Finally, it’s back! The Kyoto Taikai has been held every year since 1895 except in cases of Tenran-jiai, war, occupation, or – as in our current situation – pandemic. The first three taikai were held in a makeshift tent in the grounds of Heian-Jingu* before being moved to the Butokuden after its completion in 1899. I’ve written a lot about it before, so please check out past articles.
Due to the current situation the taikai was very much an abbreviated one due to no spectators being allowed. Participants were also expected to do their embu and leave promptly (we were also required to submit a document detailing our temperatures – taken twice daily – and where/who they had their breakfast, lunch, and dinner with for the two weeks prior to the event). As such, participant numbers were far lower than usual.
One positive did come out of this – the event was streamed live. There were two cameras set looking at each side. As it turns out this was generally fine for the kendo portion of the event when only a single pair did their tachiai at a time, but when multiple people are demonstrating at the same time – as happens on day one – you can’t see things so clearly. Anyway, I hope they continue to stream the event in the future, pandemic or not.
Today’s post is just a mini one sharing some links to the live stream as well as a handful of pics I managed to take in-between things. Nothing deep or meaningful I’m afraid!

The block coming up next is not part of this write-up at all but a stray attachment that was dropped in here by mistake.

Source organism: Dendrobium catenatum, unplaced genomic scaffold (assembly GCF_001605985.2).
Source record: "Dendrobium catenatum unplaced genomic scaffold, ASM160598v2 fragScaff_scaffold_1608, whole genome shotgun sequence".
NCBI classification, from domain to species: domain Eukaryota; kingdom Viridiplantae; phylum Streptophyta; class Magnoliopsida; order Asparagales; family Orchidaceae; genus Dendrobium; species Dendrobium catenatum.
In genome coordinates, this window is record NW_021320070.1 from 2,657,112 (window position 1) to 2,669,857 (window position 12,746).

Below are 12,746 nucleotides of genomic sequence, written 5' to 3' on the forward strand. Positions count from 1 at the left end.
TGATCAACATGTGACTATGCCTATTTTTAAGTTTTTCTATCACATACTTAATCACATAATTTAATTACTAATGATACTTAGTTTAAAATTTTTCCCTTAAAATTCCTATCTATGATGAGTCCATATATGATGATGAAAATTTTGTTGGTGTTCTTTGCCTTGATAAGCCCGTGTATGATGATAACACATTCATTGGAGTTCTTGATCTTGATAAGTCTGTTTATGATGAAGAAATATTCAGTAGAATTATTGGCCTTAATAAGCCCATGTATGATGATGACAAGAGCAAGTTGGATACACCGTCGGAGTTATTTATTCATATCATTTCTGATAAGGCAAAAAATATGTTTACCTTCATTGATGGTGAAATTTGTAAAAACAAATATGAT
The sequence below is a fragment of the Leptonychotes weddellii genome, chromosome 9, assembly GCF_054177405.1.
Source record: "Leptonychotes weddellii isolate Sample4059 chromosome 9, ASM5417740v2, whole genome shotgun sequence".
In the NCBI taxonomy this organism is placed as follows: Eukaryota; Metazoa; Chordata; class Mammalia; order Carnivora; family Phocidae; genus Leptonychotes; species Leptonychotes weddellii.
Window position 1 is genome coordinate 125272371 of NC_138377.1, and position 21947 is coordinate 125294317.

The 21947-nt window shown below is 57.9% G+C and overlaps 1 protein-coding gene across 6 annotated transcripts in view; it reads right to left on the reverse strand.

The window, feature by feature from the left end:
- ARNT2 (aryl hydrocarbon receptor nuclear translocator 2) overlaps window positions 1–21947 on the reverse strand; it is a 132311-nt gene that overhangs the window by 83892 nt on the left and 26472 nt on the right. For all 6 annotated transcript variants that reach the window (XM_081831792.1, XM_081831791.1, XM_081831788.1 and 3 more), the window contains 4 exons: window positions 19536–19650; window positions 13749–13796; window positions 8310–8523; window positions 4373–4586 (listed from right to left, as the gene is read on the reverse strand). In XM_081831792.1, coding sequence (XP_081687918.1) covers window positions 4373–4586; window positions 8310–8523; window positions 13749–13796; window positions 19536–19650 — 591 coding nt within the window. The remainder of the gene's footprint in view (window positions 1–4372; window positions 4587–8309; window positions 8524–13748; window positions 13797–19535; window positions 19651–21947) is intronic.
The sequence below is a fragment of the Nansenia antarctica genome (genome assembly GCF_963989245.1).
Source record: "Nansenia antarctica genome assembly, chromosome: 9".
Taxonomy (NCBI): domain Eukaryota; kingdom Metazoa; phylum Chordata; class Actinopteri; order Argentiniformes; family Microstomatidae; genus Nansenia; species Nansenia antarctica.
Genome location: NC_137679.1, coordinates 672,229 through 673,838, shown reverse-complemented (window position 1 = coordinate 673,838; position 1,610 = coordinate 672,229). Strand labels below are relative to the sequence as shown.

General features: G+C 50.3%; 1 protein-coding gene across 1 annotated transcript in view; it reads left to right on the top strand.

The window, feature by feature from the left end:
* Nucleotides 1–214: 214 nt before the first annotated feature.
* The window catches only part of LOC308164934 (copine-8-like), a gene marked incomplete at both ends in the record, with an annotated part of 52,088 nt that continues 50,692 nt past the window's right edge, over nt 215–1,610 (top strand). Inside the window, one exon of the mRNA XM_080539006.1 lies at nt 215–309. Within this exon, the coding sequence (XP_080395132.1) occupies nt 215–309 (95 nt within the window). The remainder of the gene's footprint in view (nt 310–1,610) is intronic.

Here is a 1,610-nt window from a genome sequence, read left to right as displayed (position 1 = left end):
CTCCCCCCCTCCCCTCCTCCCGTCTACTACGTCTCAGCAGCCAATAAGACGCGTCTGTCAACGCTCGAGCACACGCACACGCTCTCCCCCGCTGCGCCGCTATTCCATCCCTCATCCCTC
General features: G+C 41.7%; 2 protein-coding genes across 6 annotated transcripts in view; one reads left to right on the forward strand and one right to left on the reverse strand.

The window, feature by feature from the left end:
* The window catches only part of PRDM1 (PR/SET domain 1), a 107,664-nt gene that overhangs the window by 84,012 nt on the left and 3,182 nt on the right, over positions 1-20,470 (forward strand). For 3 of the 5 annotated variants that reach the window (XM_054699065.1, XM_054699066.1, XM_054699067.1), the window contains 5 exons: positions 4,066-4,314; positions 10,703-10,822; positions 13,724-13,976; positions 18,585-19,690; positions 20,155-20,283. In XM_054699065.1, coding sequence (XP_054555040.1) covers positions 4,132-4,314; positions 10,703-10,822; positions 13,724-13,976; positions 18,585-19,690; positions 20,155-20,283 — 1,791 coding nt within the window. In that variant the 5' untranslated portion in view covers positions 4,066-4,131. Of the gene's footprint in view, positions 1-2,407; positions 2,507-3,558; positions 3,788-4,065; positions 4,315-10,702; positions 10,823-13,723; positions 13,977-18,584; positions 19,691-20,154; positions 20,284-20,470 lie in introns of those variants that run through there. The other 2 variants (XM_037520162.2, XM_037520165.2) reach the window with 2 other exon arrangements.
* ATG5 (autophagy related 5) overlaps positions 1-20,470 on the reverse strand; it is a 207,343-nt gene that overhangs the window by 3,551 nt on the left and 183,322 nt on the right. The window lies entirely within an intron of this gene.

( *Way back in the mists of time many different arts demonstrated at the taikai, including horsemanship and gunnery. These, of course, were held in different locations. )
On this day the taikai starts with koryu (starting with spear then moving on to mostly kenjutsu) then naginata, jodo, and finally iaido.
BTW, this day is always the 2nd of May, which isn’t a national holiday. This part of the taikai always has low numbers unless it falls on a weekend.
Days two, three, and four
The next three days are the kendo portion of the taikai (all fall on national holidays, or Golden Week proper).
Day two is Renshi 6dan – Kyoshi 7dan; day three is Kyoshi 7dan; and day four is Kyoshi 8dan – Hanshi 8dan.
I wasn’t really taking pictures or video this year. We were told that we would be kicked out straight after our embu… which wasn’t actually the case. If I had known that I could’ve taken better gear. Anyway, enjoy!